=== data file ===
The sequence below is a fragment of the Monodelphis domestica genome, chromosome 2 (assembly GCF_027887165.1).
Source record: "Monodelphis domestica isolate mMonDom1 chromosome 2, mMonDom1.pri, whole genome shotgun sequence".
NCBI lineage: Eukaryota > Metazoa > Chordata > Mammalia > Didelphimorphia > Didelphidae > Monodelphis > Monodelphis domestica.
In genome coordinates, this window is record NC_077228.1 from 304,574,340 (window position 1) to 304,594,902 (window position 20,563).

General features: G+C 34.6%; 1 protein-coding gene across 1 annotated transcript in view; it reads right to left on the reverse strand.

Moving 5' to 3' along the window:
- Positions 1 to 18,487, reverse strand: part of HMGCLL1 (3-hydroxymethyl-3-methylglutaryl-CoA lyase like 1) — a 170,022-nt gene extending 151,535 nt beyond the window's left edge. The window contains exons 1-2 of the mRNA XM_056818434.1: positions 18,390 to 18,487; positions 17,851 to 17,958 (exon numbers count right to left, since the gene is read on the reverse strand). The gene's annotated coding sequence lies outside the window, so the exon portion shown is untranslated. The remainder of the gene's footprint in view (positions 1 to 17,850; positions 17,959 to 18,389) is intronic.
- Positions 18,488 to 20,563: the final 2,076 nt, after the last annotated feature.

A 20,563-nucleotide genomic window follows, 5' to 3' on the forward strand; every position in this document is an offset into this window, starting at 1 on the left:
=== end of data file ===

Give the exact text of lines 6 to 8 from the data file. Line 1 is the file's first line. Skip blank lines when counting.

Moving 5' to 3' along the window:
- Positions 1 to 18,487, reverse strand: part of HMGCLL1 (3-hydroxymethyl-3-methylglutaryl-CoA lyase like 1) — a 170,022-nt gene extending 151,535 nt beyond the window's left edge. The window contains exons 1-2 of the mRNA XM_056818434.1: positions 18,390 to 18,487; positions 17,851 to 17,958 (exon numbers count right to left, since the gene is read on the reverse strand). The gene's annotated coding sequence lies outside the window, so the exon portion shown is untranslated. The remainder of the gene's footprint in view (positions 1 to 17,850; positions 17,959 to 18,389) is intronic.
- Positions 18,488 to 20,563: the final 2,076 nt, after the last annotated feature.